A bully picks a fight because he knows he can.  He’s bigger, stronger, has an impressive swagger to his walk and never challenges one who might fight back.  Our government is a bully in every sense of the word.  Did you read “The Ugly American”?  Age has not made him adorable.  In foreign efforts to build and protect American economic interests our state department often uses threat more than efforts at free trade agreements.  We often support governments led by deranged fools for economic reasons, then bully those fools to the point they become enemies, then invade. 

This form of foreign policy has stood the test of time, dating back to the years following WWII.  Our treaties with some of our so-called allies need to be examined in detail.  We are committed to defending nations that are in no way committed to defending us.

We attacked Iraq because: _______________________.
We attacked Afghanistan because: ________________________.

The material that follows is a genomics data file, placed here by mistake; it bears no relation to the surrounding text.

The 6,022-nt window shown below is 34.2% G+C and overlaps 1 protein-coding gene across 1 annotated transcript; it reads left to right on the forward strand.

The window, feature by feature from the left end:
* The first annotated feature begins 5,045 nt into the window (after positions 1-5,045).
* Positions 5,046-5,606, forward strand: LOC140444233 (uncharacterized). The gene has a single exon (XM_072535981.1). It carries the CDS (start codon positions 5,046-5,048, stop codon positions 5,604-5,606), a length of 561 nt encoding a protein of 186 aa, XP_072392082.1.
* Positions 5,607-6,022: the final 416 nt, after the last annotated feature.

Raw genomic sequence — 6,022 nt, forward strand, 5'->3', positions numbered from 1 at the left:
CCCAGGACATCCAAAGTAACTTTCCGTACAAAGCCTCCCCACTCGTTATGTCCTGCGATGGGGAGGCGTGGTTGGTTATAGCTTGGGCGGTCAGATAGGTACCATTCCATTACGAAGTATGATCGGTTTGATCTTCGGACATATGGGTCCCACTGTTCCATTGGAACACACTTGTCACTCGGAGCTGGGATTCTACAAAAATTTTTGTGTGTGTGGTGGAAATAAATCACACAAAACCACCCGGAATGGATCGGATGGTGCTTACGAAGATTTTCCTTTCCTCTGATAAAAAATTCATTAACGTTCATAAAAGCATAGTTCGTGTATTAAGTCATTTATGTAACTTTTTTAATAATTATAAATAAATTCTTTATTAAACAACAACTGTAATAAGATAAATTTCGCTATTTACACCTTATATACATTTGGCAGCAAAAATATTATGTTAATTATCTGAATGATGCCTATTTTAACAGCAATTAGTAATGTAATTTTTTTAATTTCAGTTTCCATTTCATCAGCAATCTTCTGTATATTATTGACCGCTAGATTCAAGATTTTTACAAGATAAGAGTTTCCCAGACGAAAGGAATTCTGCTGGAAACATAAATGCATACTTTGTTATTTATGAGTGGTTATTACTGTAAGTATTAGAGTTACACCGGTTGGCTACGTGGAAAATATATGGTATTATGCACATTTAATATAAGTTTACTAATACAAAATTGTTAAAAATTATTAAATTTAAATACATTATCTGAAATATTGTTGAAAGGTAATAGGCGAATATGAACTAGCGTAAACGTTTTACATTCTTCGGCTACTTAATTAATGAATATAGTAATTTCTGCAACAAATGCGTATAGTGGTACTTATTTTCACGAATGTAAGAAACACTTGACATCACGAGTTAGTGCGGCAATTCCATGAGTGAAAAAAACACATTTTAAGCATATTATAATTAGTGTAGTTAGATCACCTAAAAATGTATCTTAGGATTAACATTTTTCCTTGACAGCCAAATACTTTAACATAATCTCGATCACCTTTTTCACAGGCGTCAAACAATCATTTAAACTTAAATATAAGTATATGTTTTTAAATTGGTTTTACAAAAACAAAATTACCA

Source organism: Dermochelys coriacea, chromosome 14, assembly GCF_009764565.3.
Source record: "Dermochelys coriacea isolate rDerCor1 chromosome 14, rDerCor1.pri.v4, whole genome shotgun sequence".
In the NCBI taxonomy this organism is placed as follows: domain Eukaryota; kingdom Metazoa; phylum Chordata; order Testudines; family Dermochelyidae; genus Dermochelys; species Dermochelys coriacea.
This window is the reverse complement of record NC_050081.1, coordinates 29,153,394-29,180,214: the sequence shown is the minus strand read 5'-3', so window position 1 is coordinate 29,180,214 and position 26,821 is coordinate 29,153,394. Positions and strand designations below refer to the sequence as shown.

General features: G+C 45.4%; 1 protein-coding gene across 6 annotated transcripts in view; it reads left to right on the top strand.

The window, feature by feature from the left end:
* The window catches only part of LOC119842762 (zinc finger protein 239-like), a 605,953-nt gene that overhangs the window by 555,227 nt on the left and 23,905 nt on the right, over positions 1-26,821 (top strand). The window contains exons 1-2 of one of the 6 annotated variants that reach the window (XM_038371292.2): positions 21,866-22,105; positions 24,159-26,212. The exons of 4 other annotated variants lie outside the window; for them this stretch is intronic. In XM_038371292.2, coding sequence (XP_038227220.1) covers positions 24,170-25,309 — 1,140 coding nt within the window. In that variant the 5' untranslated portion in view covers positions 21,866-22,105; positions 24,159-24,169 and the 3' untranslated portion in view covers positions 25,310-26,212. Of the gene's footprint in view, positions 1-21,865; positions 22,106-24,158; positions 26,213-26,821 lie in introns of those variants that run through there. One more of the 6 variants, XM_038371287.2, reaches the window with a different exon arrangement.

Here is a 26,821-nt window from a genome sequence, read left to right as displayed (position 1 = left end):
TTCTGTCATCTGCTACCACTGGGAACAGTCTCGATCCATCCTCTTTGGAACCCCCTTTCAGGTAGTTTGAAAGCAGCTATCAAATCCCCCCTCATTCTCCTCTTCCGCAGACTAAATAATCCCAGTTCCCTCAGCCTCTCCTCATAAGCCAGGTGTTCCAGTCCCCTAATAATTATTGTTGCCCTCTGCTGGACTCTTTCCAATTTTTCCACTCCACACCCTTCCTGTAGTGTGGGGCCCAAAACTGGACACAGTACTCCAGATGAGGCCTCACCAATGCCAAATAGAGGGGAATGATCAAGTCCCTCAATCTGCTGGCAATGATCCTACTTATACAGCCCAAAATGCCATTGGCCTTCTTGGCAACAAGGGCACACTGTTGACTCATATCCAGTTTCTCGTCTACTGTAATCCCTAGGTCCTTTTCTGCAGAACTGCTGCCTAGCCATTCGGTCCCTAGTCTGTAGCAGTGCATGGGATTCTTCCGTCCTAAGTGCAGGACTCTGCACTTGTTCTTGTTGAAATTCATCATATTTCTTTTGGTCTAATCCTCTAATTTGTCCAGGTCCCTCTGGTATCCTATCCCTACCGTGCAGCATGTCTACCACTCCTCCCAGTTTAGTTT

We want to attack Syria because: _______________________.

In one thousand words or less probably not one of our last five presidents could answer those questions in such a manner as to convince a majority of Americans to vote for him.

America is the strongest nation in the world at this time, probably will continue to be for another couple of generations, and probably not much past that if we don’t pull in our horns and work toward what made us strong in the first place.  Business, strong business making excellent products, hiring millions of educated and willing workers, producing products that were offered worldwide.

And that business thrived in freedom, our labor force thrived in freedom, our citizens thrived in freedom.  Government snooping into private enterprise wasn’t talked about because it didn’t exist.  Government spies listening in to our telephone conversations?  Come on, be serious.  Presidents telling congress to go jump in the lake, he’ll do whatever he wants, and just try and stop him was rarely a topic of conversation not too many years ago.